Can artificial intelligence diagnose diseases? Promising apps in development but kinks remain

alexa health first export
Image: Zack Rosebrugh/Quartz
This article or excerpt is included in the GLP’s daily curated selection of ideologically diverse news, opinion and analysis of biotechnology innovation.

An algorithm that can spot cause and effect could supercharge medical AI. The technique, inspired by quantum cryptography, would allow large medical databases to be tapped for causal links


Researchers Anish Dhir and Ciarán Lee at Babylon Health, a UK-based digital health-care provider, have come up with a technique for finding causal relations across different data sets.

Babylon Health offers a chatbot-based app that asks you to list your symptoms before responding with a tentative diagnosis and advice on treatment. The aim is to filter out people who do not actually need to see a doctor. In principle, the service saves both patients’ and doctors’ time, allowing overworked health professionals to help those most in need.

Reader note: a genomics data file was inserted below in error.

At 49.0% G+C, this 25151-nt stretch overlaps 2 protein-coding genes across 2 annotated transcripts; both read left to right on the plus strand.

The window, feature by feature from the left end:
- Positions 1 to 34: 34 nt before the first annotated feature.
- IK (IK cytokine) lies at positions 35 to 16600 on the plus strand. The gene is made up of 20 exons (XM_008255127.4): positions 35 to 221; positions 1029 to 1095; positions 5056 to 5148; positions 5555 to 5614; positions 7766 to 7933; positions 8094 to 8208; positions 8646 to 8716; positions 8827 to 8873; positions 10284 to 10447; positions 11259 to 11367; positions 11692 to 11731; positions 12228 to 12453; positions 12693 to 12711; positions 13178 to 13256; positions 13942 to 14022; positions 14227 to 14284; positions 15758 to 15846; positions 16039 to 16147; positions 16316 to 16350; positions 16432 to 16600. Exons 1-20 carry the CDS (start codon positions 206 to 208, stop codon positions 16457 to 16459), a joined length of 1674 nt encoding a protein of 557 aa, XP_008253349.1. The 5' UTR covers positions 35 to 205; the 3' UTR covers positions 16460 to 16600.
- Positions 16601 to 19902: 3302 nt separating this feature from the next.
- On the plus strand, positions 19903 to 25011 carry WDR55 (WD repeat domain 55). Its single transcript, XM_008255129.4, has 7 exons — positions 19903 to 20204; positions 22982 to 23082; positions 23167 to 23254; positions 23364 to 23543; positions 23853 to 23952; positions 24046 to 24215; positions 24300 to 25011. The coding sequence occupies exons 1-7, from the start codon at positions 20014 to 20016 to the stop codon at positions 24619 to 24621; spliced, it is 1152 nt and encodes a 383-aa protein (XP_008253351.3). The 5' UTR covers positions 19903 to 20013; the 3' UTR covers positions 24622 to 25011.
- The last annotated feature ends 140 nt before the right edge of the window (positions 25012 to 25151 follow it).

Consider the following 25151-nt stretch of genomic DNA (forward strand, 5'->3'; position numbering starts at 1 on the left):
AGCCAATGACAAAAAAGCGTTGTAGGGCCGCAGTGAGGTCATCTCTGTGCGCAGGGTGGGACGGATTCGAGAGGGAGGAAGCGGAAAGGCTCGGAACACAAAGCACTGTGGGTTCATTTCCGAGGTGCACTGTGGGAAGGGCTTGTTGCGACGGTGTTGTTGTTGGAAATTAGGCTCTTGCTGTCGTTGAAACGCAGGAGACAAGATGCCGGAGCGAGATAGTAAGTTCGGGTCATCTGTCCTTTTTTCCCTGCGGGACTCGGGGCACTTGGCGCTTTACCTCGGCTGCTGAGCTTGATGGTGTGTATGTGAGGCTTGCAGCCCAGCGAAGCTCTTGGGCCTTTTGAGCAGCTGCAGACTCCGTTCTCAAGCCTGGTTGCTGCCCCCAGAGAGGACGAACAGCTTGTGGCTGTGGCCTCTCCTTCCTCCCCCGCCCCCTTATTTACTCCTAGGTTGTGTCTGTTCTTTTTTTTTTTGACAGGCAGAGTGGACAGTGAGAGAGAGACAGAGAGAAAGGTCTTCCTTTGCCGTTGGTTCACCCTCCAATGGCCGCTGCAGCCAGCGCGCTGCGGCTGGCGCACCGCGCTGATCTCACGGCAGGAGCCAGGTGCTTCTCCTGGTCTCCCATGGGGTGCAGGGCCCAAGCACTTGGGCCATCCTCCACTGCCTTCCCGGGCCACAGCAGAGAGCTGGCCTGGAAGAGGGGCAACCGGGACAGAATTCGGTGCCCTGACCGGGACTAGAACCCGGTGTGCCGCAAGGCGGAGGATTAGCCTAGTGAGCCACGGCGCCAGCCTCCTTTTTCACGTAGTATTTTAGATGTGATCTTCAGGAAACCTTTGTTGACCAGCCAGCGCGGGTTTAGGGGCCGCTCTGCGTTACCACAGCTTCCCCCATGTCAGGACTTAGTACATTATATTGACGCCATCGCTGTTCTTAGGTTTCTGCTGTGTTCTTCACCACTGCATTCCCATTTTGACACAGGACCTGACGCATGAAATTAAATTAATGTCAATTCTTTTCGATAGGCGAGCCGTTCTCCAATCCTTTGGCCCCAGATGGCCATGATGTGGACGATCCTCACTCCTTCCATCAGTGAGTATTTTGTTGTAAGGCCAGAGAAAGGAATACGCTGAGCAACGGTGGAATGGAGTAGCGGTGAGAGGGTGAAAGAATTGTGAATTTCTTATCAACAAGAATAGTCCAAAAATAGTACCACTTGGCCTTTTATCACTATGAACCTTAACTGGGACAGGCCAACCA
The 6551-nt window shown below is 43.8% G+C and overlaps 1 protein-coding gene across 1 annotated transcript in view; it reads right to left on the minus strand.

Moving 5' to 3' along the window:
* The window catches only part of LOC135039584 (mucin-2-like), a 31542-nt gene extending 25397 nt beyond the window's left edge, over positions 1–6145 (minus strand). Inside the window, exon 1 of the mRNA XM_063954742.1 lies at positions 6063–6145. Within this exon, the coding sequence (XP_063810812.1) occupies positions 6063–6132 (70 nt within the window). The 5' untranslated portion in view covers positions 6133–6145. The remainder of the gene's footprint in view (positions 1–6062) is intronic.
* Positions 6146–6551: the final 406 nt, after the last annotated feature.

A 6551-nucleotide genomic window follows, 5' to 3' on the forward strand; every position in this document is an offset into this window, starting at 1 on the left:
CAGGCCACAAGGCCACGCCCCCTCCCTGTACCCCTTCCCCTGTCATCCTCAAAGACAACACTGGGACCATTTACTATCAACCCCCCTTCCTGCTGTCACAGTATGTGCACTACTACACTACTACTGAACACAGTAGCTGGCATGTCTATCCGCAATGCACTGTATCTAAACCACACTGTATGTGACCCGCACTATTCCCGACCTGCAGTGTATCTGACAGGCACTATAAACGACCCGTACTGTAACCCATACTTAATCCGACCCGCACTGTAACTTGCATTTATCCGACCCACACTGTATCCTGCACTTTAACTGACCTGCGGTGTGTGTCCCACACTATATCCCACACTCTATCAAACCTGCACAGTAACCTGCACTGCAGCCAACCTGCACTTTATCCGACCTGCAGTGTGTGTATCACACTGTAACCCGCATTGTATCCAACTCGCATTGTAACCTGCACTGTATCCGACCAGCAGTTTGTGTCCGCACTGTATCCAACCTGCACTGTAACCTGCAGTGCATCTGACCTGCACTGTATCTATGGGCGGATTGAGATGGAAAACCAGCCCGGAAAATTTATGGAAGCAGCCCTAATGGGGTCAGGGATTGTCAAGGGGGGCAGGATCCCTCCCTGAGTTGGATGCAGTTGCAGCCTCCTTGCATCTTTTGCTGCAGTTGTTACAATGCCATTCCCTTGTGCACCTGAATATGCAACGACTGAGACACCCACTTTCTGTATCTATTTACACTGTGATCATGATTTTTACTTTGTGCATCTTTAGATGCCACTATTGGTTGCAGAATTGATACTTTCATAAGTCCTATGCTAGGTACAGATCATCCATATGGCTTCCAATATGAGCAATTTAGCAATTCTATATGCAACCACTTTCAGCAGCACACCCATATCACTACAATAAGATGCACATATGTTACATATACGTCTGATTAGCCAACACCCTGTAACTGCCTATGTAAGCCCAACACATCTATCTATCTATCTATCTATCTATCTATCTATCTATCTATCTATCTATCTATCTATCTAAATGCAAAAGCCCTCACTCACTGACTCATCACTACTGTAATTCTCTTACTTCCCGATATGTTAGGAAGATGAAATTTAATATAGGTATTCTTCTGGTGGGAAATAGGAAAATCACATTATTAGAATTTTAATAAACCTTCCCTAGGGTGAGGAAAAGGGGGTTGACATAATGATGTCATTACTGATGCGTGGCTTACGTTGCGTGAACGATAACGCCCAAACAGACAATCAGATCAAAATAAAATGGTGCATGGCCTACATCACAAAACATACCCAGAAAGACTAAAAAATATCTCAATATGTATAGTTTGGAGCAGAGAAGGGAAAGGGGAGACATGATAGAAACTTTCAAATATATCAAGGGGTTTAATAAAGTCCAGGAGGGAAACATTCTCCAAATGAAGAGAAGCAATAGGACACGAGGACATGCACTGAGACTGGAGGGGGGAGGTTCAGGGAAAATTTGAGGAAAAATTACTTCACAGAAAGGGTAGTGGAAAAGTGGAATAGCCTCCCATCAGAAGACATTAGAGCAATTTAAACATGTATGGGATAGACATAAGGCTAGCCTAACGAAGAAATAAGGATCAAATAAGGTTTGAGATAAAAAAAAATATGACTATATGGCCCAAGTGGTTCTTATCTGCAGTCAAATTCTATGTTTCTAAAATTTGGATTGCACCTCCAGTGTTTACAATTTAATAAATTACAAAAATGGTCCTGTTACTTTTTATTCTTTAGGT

But the app has come under scrutiny. Doctors have warned that it sometimes misses signs of serious illness, for example. … Babylon Health has singled itself out for criticism in part because of its overblown claims. For example, in 2018 the company announced that its AI could diagnose medical conditions better than a human doctor. A study in The Lancet a few months later concluded not only that was this untrue but that “it might perform significantly worse.”  

Still, Dhir and Lee’s new work on causal links deserves to be taken seriously.

Related article:  Searching for a CRISPR antidote in case gene editing is used as a weapon

Read the original post

Share via
News on human & agricultural genetics and biotechnology delivered to your inbox.
Optional. Mail on special occasions.
Send this to a friend